Secondly, they need to simplify the fraction, which requires the notion common factors and it's not something that comes easy to them

Thirdly, if you try doing that to algebraic fractions or higher number fractions using this method, you'll get in trouble quickly...

Basically, uninteresting, a very particular case and not useful...

Sorry...

## There really is nothing

There really is nothing special to this method, at all. I came up with the thought in school once, I guess any student might come up with that idea, sooner or later, because finding LCDs was a pain in the ass when you could just do it this way, obviously...

## No Faffing

What a shame that +Plus magazine is suggesting that confidence-building and efficient computation techniques are 'faffing'.

Students who know their times facts (times tables) have no difficulty finding LCM, those with less confidence can try the ' 2x bigger denom, does it work for smaller? 3xbigger denom, does it work for smaller' method. Those who find LCM an issue would be better if given activities and time to understand the LCM concept and build instant recall skills in times facts. If LCM is beyond them, using bigger CMs just gives more opportunity to make computation errors with the bigger numbers - not a confidence-building approach.

Fractions techniques are brilliant tools to simplify otherwise complex calculations. Fractions are already short-cuts for multiply/division. I teach them as a step into using 'professional tools' as you would teach an apprentice the techniques of the master craftsman.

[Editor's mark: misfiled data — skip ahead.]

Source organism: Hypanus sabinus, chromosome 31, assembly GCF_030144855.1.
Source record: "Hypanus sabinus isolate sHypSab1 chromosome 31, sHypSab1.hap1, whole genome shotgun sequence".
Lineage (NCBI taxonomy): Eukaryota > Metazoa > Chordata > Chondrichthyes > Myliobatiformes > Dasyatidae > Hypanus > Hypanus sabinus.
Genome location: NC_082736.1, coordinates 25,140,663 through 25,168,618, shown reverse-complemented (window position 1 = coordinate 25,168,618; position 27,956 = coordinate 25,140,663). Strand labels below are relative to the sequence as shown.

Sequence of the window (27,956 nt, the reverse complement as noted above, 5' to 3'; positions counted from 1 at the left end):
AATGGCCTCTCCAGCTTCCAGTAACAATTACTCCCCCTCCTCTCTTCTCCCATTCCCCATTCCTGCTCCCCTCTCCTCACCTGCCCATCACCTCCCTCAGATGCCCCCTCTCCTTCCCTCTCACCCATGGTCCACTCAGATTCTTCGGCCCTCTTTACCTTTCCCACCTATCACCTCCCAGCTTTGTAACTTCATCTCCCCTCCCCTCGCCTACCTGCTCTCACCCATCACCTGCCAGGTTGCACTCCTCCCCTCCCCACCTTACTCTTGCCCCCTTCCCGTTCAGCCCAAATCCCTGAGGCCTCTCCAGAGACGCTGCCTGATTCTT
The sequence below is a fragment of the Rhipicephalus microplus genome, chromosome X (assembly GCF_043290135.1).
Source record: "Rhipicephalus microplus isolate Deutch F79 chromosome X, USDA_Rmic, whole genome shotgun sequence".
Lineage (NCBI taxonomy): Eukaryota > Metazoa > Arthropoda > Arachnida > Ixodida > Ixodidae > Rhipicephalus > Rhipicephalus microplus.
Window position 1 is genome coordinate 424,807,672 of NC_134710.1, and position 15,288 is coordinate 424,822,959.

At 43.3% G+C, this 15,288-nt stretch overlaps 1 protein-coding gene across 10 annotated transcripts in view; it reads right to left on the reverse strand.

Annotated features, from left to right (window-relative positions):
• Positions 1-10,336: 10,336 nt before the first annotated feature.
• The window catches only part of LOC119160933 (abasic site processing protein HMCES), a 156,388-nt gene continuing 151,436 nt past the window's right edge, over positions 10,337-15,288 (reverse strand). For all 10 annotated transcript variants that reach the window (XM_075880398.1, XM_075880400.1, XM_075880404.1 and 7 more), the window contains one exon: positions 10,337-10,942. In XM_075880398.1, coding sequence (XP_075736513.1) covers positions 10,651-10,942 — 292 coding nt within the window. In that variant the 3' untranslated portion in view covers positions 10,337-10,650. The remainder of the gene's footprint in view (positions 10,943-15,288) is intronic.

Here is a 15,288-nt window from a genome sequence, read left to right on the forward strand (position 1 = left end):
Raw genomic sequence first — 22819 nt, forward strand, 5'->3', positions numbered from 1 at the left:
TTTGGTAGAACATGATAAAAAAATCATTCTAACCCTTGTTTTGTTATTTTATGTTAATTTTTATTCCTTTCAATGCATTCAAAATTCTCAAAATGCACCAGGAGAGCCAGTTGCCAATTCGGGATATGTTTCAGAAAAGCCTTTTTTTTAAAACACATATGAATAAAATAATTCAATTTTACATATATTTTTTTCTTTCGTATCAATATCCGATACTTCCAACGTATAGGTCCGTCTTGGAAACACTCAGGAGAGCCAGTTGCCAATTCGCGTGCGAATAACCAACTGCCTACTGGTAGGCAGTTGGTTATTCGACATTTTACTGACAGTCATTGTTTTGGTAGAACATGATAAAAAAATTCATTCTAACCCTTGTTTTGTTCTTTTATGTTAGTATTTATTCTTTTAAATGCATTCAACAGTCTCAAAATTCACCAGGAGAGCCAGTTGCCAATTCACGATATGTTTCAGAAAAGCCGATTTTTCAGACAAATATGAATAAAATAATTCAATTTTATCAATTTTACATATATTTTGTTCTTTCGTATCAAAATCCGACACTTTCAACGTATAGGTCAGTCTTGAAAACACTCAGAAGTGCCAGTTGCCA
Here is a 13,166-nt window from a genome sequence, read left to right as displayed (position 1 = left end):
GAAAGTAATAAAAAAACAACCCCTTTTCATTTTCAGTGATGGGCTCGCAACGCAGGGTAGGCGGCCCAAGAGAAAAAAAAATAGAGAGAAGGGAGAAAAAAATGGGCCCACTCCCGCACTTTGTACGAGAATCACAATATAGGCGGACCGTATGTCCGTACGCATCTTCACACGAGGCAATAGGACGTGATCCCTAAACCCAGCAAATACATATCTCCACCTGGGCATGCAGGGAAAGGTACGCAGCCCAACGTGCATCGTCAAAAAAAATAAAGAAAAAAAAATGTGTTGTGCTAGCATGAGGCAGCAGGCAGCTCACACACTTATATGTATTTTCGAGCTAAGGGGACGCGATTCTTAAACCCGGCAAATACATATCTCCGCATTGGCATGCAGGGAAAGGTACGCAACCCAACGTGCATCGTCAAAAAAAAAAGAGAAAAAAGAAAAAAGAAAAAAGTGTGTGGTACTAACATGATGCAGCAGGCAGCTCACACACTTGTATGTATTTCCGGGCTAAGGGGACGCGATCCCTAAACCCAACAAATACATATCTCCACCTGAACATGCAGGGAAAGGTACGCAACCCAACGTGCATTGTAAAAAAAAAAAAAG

## Adding fractions without analyzing the LCM

Hi Marianne, your post is very helpful and informative about the two ways on adding fractions. Those that need LCM and those that are not. In any case, I am fun of your second method. For me, it is a proven method and very effective. So let me share my technique on solving fraction.

To add and subtract fractions successfully is to make the rules stick to your memory.

Rules for addition:

Same denominator:

Add both numerator then reduce. The result would be the final answer.

Different denominator (4 steps):

1. Multiply the numerator of first fraction to the denominator of second fraction. The result is the new numerator of first fraction.

2. Multiply the numerator of the second fraction to the denominator of first fraction. The result is the new numerator of second fraction.

3. Multiply both denominators. The result is the common denominator for two fractions.

4. Add the two new numerators. The result is the answer.

Rules for subtraction:

Same denominator:

Subtract second numerator from first then reduce. The result would be the final answer.

Different denominator (4 steps):

1. Multiply the numerator of first fraction to the denominator of second fraction. The result is the new numerator of first fraction.

2. Multiply the numerator of the second fraction to the denominator of first fraction. The result is the new numerator of second fraction.

3. Multiply both denominators. The result is the common denominator for two fractions.

4. Subtract new second numerator from first new numerator. The result is now the answer.

To make it stick to your memory:

Same numerator:

Add two fractions 50 times.

Different denominator:

Add two fractions 100 times.

To check if your answer is right and your step by step solution is correct?

Use mixed fraction calculator with button. It is important that you follow the correct steps in adding unlike fraction. Unlike fractions are those fractions with different denominator.

The key here is to make the rules implanted into the minds of the students so that they will never forget.